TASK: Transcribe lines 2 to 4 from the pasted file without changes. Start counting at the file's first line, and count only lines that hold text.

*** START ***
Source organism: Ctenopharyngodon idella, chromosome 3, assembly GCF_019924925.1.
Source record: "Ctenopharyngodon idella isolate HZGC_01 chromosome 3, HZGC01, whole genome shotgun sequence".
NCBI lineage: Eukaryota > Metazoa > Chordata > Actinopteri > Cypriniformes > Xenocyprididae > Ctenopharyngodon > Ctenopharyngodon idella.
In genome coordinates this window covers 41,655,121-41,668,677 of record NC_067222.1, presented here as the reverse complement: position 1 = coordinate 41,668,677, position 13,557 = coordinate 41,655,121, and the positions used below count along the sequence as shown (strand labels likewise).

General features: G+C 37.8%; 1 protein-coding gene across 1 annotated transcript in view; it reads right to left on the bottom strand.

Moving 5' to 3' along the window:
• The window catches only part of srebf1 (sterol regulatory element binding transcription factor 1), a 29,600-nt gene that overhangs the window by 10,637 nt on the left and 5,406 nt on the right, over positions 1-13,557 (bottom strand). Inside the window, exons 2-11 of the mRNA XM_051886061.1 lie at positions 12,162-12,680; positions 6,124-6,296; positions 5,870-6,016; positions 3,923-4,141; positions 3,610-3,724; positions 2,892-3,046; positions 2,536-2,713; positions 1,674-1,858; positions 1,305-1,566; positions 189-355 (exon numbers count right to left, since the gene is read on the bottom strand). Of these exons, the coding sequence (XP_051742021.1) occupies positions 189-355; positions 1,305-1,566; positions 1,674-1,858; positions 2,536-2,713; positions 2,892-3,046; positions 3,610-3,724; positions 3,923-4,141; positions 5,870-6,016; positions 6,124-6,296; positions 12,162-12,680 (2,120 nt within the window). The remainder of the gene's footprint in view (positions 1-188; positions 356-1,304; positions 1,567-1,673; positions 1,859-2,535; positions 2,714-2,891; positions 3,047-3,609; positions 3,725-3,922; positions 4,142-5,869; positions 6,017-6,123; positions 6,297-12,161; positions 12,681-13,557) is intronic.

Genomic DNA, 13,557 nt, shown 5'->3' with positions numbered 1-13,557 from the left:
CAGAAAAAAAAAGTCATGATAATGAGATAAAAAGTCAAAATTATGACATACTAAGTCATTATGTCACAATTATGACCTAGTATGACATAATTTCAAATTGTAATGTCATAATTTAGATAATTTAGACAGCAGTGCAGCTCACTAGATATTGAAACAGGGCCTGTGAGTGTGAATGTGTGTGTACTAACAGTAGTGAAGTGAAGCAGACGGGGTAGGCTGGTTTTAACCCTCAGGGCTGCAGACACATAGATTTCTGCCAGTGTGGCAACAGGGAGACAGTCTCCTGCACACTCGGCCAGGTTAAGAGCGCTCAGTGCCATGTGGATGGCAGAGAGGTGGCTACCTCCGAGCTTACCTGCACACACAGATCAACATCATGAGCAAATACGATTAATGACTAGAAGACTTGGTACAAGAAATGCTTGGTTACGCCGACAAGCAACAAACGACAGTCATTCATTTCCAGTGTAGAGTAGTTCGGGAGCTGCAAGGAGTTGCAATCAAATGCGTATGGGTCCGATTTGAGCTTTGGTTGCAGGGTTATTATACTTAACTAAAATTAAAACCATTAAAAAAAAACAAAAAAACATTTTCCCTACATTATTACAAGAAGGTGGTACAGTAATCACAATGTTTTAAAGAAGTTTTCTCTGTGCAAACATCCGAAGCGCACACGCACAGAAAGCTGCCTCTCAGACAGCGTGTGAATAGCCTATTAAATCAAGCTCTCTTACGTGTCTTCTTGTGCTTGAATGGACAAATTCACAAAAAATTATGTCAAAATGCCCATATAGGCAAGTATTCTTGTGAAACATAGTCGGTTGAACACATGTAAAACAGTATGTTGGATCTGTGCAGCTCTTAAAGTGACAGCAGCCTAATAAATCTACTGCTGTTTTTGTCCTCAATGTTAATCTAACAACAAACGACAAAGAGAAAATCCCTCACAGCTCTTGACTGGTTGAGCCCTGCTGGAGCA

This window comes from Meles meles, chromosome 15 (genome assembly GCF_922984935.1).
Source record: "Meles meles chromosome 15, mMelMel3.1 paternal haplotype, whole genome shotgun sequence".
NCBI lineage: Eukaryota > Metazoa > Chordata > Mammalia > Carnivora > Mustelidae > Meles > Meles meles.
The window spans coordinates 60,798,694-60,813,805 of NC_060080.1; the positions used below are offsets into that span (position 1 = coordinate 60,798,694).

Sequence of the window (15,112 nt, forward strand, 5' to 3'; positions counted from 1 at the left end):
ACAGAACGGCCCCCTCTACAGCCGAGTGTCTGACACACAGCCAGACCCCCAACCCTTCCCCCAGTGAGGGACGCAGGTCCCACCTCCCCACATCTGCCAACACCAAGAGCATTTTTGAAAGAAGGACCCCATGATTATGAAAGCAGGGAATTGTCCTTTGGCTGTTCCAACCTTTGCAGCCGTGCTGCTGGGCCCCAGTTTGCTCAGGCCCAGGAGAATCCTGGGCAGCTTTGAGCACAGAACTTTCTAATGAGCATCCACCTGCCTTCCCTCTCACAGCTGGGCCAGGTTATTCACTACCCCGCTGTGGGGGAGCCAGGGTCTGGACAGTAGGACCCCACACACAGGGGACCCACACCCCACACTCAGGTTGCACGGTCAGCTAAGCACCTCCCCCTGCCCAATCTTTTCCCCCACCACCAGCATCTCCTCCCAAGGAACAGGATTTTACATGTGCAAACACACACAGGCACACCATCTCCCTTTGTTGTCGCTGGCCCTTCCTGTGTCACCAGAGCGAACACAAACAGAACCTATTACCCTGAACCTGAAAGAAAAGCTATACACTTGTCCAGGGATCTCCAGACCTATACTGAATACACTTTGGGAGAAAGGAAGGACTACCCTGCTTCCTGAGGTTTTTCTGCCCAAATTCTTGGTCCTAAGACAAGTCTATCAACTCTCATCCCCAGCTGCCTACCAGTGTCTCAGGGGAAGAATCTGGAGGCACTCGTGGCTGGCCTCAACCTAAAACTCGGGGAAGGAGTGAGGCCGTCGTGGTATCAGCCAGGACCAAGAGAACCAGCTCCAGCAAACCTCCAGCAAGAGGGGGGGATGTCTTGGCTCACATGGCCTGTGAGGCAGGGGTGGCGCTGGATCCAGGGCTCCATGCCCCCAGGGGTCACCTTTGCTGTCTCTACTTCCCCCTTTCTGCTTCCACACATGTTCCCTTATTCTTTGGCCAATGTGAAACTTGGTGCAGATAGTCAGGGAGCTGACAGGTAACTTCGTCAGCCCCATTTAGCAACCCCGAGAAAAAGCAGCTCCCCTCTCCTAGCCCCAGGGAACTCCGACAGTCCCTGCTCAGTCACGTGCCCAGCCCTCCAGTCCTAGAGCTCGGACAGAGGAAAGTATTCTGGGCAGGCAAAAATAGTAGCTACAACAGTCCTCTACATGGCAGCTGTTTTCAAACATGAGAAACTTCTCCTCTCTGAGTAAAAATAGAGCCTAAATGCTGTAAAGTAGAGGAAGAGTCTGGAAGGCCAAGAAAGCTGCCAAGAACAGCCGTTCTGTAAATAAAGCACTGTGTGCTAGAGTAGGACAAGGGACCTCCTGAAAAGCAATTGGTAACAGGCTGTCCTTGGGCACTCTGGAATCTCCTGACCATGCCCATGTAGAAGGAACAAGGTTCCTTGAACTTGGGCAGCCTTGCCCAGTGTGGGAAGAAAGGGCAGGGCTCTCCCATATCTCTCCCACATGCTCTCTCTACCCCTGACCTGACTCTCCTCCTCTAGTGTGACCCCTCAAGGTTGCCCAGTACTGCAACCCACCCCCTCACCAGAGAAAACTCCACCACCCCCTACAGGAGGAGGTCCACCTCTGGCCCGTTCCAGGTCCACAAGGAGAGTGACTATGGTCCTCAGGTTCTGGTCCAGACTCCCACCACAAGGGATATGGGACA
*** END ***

Source record: "Ctenopharyngodon idella isolate HZGC_01 chromosome 3, HZGC01, whole genome shotgun sequence".
NCBI lineage: Eukaryota > Metazoa > Chordata > Actinopteri > Cypriniformes > Xenocyprididae > Ctenopharyngodon > Ctenopharyngodon idella.
In genome coordinates this window covers 41,655,121-41,668,677 of record NC_067222.1, presented here as the reverse complement: position 1 = coordinate 41,668,677, position 13,557 = coordinate 41,655,121, and the positions used below count along the sequence as shown (strand labels likewise).